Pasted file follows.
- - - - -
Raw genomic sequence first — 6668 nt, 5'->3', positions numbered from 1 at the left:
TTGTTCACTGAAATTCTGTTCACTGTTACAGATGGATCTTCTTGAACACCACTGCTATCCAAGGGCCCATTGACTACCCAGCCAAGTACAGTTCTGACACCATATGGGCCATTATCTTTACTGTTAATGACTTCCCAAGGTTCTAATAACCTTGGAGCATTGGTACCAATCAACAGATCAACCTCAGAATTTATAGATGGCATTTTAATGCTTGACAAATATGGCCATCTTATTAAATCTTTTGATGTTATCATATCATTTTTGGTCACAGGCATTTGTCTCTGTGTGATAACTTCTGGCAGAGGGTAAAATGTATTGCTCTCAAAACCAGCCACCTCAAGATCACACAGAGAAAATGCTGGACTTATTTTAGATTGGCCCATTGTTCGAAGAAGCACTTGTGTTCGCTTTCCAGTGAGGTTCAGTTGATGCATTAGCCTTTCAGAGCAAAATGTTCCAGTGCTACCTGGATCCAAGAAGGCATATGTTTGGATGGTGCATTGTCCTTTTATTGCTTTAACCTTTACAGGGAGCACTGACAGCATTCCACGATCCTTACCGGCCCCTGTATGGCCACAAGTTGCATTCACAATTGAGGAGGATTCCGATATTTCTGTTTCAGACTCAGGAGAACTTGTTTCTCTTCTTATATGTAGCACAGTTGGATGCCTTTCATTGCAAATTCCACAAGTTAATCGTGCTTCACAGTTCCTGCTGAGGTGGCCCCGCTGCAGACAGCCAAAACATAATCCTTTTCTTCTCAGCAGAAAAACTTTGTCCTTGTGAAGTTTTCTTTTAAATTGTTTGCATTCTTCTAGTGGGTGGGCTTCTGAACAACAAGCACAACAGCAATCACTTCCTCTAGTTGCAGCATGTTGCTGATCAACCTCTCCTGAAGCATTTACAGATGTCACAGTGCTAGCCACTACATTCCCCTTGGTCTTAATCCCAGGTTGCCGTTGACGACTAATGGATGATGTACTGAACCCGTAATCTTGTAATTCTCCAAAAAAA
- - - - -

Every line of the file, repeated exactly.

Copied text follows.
Raw genomic sequence first — 6668 nt, 5'->3', positions numbered from 1 at the left:
TTGTTCACTGAAATTCTGTTCACTGTTACAGATGGATCTTCTTGAACACCACTGCTATCCAAGGGCCCATTGACTACCCAGCCAAGTACAGTTCTGACACCATATGGGCCATTATCTTTACTGTTAATGACTTCCCAAGGTTCTAATAACCTTGGAGCATTGGTACCAATCAACAGATCAACCTCAGAATTTATAGATGGCATTTTAATGCTTGACAAATATGGCCATCTTATTAAATCTTTTGATGTTATCATATCATTTTTGGTCACAGGCATTTGTCTCTGTGTGATAACTTCTGGCAGAGGGTAAAATGTATTGCTCTCAAAACCAGCCACCTCAAGATCACACAGAGAAAATGCTGGACTTATTTTAGATTGGCCCATTGTTCGAAGAAGCACTTGTGTTCGCTTTCCAGTGAGGTTCAGTTGATGCATTAGCCTTTCAGAGCAAAATGTTCCAGTGCTACCTGGATCCAAGAAGGCATATGTTTGGATGGTGCATTGTCCTTTTATTGCTTTAACCTTTACAGGGAGCACTGACAGCATTCCACGATCCTTACCGGCCCCTGTATGGCCACAAGTTGCATTCACAATTGAGGAGGATTCCGATATTTCTGTTTCAGACTCAGGAGAACTTGTTTCTCTTCTTATATGTAGCACAGTTGGATGCCTTTCATTGCAAATTCCACAAGTTAATCGTGCTTCACAGTTCCTGCTGAGGTGGCCCCGCTGCAGACAGCCAAAACATAATCCTTTTCTTCTCAGCAGAAAAACTTTGTCCTTGTGAAGTTTTCTTTTAAATTGTTTGCATTCTTCTAGTGGGTGGGCTTCTGAACAACAAGCACAACAGCAATCACTTCCTCTAGTTGCAGCATGTTGCTGATCAACCTCTCCTGAAGCATTTACAGATGTCACAGTGCTAGCCACTACATTCCCCTTGGTCTTAATCCCAGGTTGCCGTTGACGACTAATGGATGATGTACTGAACCCGTAATCTTGTAATTCTCCAAAAAAA